Saving a small child from drowning / what to do when your child falls in water

(43 Posts)

So my toddler fell into a canal the other day, and very luckily I was able to get him out safely. This is not intended to be a praise or blame thread, but at the suggestion of two other posters I am starting a thread to share ideas and links and info about what to do when a child falls in water and how to prepare for it.

Firstly, this is what helped us.
Twenty years ago I did basic lifeguard training.
I also keep up with my first aid.

We walk that canal path most days and as we walk I am always running a mental rescue/hazard check - safe entry and exit points, who is about,current flow, water depth and visibility,hazards such as moored boats which could crush us and also boats with easy access via steps and ladders at the back so a child could be placed in one from the water and both scramble out.

I also carry a mobile.

The other helpful thing is that DS and I swim every day and have done water safety practice since he was a baby.

When 4-6 months he was 'dived down' in my arms and pulled underwater and resurfaced so he 'swam'' underwater. This taught him not to breathe in underwater and not to panic.

When about 9 months and to this day he has been taught to sit on the side and jump in on command. ( We sing Humpty Dumpty had a great FALL 1-2-3- jump!) At first I caught him, standing directly under him in the pool, then I let him go down deeper and bob up as he got older and now he jumps in and knows to kick for the surface and also hold breath underwater and not panic.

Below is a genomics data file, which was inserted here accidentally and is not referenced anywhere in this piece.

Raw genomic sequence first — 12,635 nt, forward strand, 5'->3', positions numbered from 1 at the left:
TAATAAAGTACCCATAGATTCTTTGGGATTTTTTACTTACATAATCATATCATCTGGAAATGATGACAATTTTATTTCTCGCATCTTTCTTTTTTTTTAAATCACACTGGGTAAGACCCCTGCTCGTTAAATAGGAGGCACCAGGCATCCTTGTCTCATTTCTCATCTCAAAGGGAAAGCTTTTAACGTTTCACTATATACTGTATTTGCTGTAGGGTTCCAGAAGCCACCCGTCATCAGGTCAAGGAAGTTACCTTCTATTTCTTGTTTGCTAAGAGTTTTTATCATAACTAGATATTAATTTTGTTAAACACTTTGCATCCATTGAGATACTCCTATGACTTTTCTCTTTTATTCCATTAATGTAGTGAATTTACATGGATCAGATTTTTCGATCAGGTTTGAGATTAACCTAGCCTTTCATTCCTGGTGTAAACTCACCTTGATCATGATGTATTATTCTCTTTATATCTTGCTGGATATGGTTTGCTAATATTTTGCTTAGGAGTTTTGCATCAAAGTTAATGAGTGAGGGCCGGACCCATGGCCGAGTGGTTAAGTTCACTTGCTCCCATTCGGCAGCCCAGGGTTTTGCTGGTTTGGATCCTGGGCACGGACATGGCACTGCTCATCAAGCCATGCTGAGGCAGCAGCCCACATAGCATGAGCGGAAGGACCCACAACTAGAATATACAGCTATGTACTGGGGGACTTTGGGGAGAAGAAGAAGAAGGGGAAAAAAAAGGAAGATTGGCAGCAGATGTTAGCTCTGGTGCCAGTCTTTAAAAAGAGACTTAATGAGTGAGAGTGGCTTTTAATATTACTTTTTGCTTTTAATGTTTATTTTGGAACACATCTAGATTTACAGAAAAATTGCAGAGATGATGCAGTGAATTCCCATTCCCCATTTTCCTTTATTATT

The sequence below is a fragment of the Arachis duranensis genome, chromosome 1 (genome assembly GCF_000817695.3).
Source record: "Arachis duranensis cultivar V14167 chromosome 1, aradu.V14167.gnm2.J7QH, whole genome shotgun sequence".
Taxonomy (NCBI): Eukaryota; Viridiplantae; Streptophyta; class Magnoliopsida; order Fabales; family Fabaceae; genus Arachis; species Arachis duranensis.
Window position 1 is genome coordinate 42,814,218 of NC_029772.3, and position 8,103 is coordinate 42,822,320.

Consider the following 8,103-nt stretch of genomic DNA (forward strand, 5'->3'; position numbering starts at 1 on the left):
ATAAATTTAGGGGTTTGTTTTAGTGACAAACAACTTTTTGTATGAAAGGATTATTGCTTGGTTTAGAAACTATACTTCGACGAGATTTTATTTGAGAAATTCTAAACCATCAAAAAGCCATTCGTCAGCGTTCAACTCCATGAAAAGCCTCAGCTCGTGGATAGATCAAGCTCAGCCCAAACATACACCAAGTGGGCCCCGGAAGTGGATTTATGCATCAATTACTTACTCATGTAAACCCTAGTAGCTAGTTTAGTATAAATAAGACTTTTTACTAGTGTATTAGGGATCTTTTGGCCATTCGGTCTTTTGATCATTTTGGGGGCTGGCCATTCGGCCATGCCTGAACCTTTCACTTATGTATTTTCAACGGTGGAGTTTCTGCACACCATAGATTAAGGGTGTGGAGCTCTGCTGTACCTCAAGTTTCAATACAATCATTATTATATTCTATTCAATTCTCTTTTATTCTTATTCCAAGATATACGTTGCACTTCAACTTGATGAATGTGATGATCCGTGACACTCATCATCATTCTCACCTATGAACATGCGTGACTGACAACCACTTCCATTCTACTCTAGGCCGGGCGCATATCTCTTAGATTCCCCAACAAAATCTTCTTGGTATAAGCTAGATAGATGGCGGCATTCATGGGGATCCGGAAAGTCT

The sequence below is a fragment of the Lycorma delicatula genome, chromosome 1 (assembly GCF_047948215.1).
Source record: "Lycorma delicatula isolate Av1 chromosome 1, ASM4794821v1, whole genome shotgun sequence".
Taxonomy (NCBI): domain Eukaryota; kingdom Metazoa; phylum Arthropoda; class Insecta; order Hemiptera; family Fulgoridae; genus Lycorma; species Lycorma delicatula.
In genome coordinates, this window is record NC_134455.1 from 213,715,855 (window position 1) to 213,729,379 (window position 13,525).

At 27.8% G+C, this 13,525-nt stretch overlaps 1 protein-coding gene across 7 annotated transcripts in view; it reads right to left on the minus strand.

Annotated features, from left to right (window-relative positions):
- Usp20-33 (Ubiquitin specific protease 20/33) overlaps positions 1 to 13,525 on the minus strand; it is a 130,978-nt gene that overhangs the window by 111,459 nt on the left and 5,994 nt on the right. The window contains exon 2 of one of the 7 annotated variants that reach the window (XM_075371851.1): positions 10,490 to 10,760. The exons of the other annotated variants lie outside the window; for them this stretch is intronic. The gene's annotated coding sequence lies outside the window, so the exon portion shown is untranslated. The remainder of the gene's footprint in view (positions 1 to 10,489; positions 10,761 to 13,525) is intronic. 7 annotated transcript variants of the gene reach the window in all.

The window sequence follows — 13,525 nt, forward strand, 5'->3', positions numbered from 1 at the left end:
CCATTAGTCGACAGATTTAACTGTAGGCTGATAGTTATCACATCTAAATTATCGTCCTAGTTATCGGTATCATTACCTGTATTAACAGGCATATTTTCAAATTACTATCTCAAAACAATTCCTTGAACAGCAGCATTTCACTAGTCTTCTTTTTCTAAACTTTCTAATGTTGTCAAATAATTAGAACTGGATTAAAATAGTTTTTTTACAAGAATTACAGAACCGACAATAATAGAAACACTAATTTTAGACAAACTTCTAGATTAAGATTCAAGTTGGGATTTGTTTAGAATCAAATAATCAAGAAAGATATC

(All this without armbands so he is used to his unfloated weight although we do swim with armbands he rest of the time and at 2.1 he swims independently in them.)

We practice holding onto the side of the pool for a count of ten, longer nd slower counts each time so he automatically grabs the side.

We practice swimming to my hand and grabbing - the automatic drowning response is not to reach and grab. I practice looking out for drowning whenever I at the pool or beach because it does not look like what you think,

Here is a good link about what people look like when drowning.
www.modernmom.com/article/how-to-save-your-kid-from-drowning

Key part pasted below